A new two seater, hydrogen fuel cell powered city car was launched in central London today.
riversimple is the brain child -and love child too perhaps - of Hugo Spowers, who
has spent 10 years pursuing his inspiringly holistic vision for the future of personal transport. The riversimple team, whose first prototype we saw at the launch, has been supported for the past 3 years with funding and in other ways by the Piech family - the ‘other half’ of the Porche family dynasty. Sebastian Piech spoke at the launch, as did Hugo Spowers.
As Hugo says in the video I posted earlier today, “riversimple isn’t just about the technology”. Another ‘pillar’ of the company (and there are several) is non-Ownership - the cars will only ever be leased, not sold; “this is a business model that rewards longevity and low running costs, rather than obsolescence and high running costs”.
The riversimple website tells us that their purpose is nothing less than to 'work systematically towards the elimination of the environmental impact of personal mobility’.
Such a lofty aim might seem quixotic, and riversimple themselves ask the question ‘Are we doing too much?’ in their launch materials. Indeed it could seem impractically radical to launch a car company that aspires to have others build its product using designs published online under open source licences. On the other hand, who would try to launch a conventional car company now, or for that matter at any point in the last 10 or 20 years?
Surely now, as the motor industry crumbles under the combined pressure of oversupply and what seems like a systemic failure to provide any genuine innovation (I don’t count ‘dual engine’ hybrids!) is the right time for fresh thinking and new ways of doing things. riversimple can provide both of these in abundance. What they are trying to do is profoundly disruptive: it is nothing less than a comprehensive reinvention of the existing structures of the motor industry - technical, financial and cultural.
What about the car itself? Is it a hairy-shirt, brown bread eco-warrior’s public statement?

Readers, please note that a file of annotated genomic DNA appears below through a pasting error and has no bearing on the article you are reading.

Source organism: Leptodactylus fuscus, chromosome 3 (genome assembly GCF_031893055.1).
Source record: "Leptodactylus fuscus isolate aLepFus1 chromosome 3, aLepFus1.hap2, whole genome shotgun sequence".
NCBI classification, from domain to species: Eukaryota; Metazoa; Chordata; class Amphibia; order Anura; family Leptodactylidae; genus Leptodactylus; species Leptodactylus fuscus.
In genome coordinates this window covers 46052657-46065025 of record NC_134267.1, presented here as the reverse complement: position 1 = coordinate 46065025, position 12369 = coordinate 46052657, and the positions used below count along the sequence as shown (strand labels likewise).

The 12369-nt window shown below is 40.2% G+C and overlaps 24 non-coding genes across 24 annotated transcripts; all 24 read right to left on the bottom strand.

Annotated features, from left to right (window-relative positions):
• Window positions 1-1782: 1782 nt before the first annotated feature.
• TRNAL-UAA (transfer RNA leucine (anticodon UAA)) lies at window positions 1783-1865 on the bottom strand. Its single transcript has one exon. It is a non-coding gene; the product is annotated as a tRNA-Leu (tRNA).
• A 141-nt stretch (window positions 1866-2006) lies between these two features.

Definitely not. In fact, there are details everywhere you look that will appeal to enthusiasts as well as the current Prius demographic. And not just the details; the stance is sporty - the wheels (each with its own motor) are placed right out in the corners of the car; the exposed carbon-fibre monocoque will draw in motor-racing fans (though it is there for reasons of lightness and strength, not aesthetics), and especially the doors, which open like a beetle’s wing cases.
In the West such considerations will play a part in purchase decisions, but riversimple’s car is conceived as a true world car - a competitor to the Tata Nano that has sustainability built into its DNA…
From my point of view, the riversimple car, and everything that it manifests (the radical thinking, idealism, creativity, technology) is exciting and desirable in a way that the supposed ‘halo’ cars of the existing manufacturers completely fail to be. The Aston Martin One-77 for example; £1m worth of old ideas, in a packaging concept that was relevant(ish) in 1960…
riversimple is looking for funding to take it to the next stage of its development. Surely the UK government should be putting money towards this kind of venture (and retraining auto industry workers), rather than propping up existing manufacturers and dealers with £2,000 subsidies granted on the condition you scrap a perfectly usable 10 year-old car!
- Good article on Wired
- ‘Talking ‘bout my hydrogeneration’ - AndyH of greenthing analyses why riversimple is a BHAG
- My photos of the launch on flickr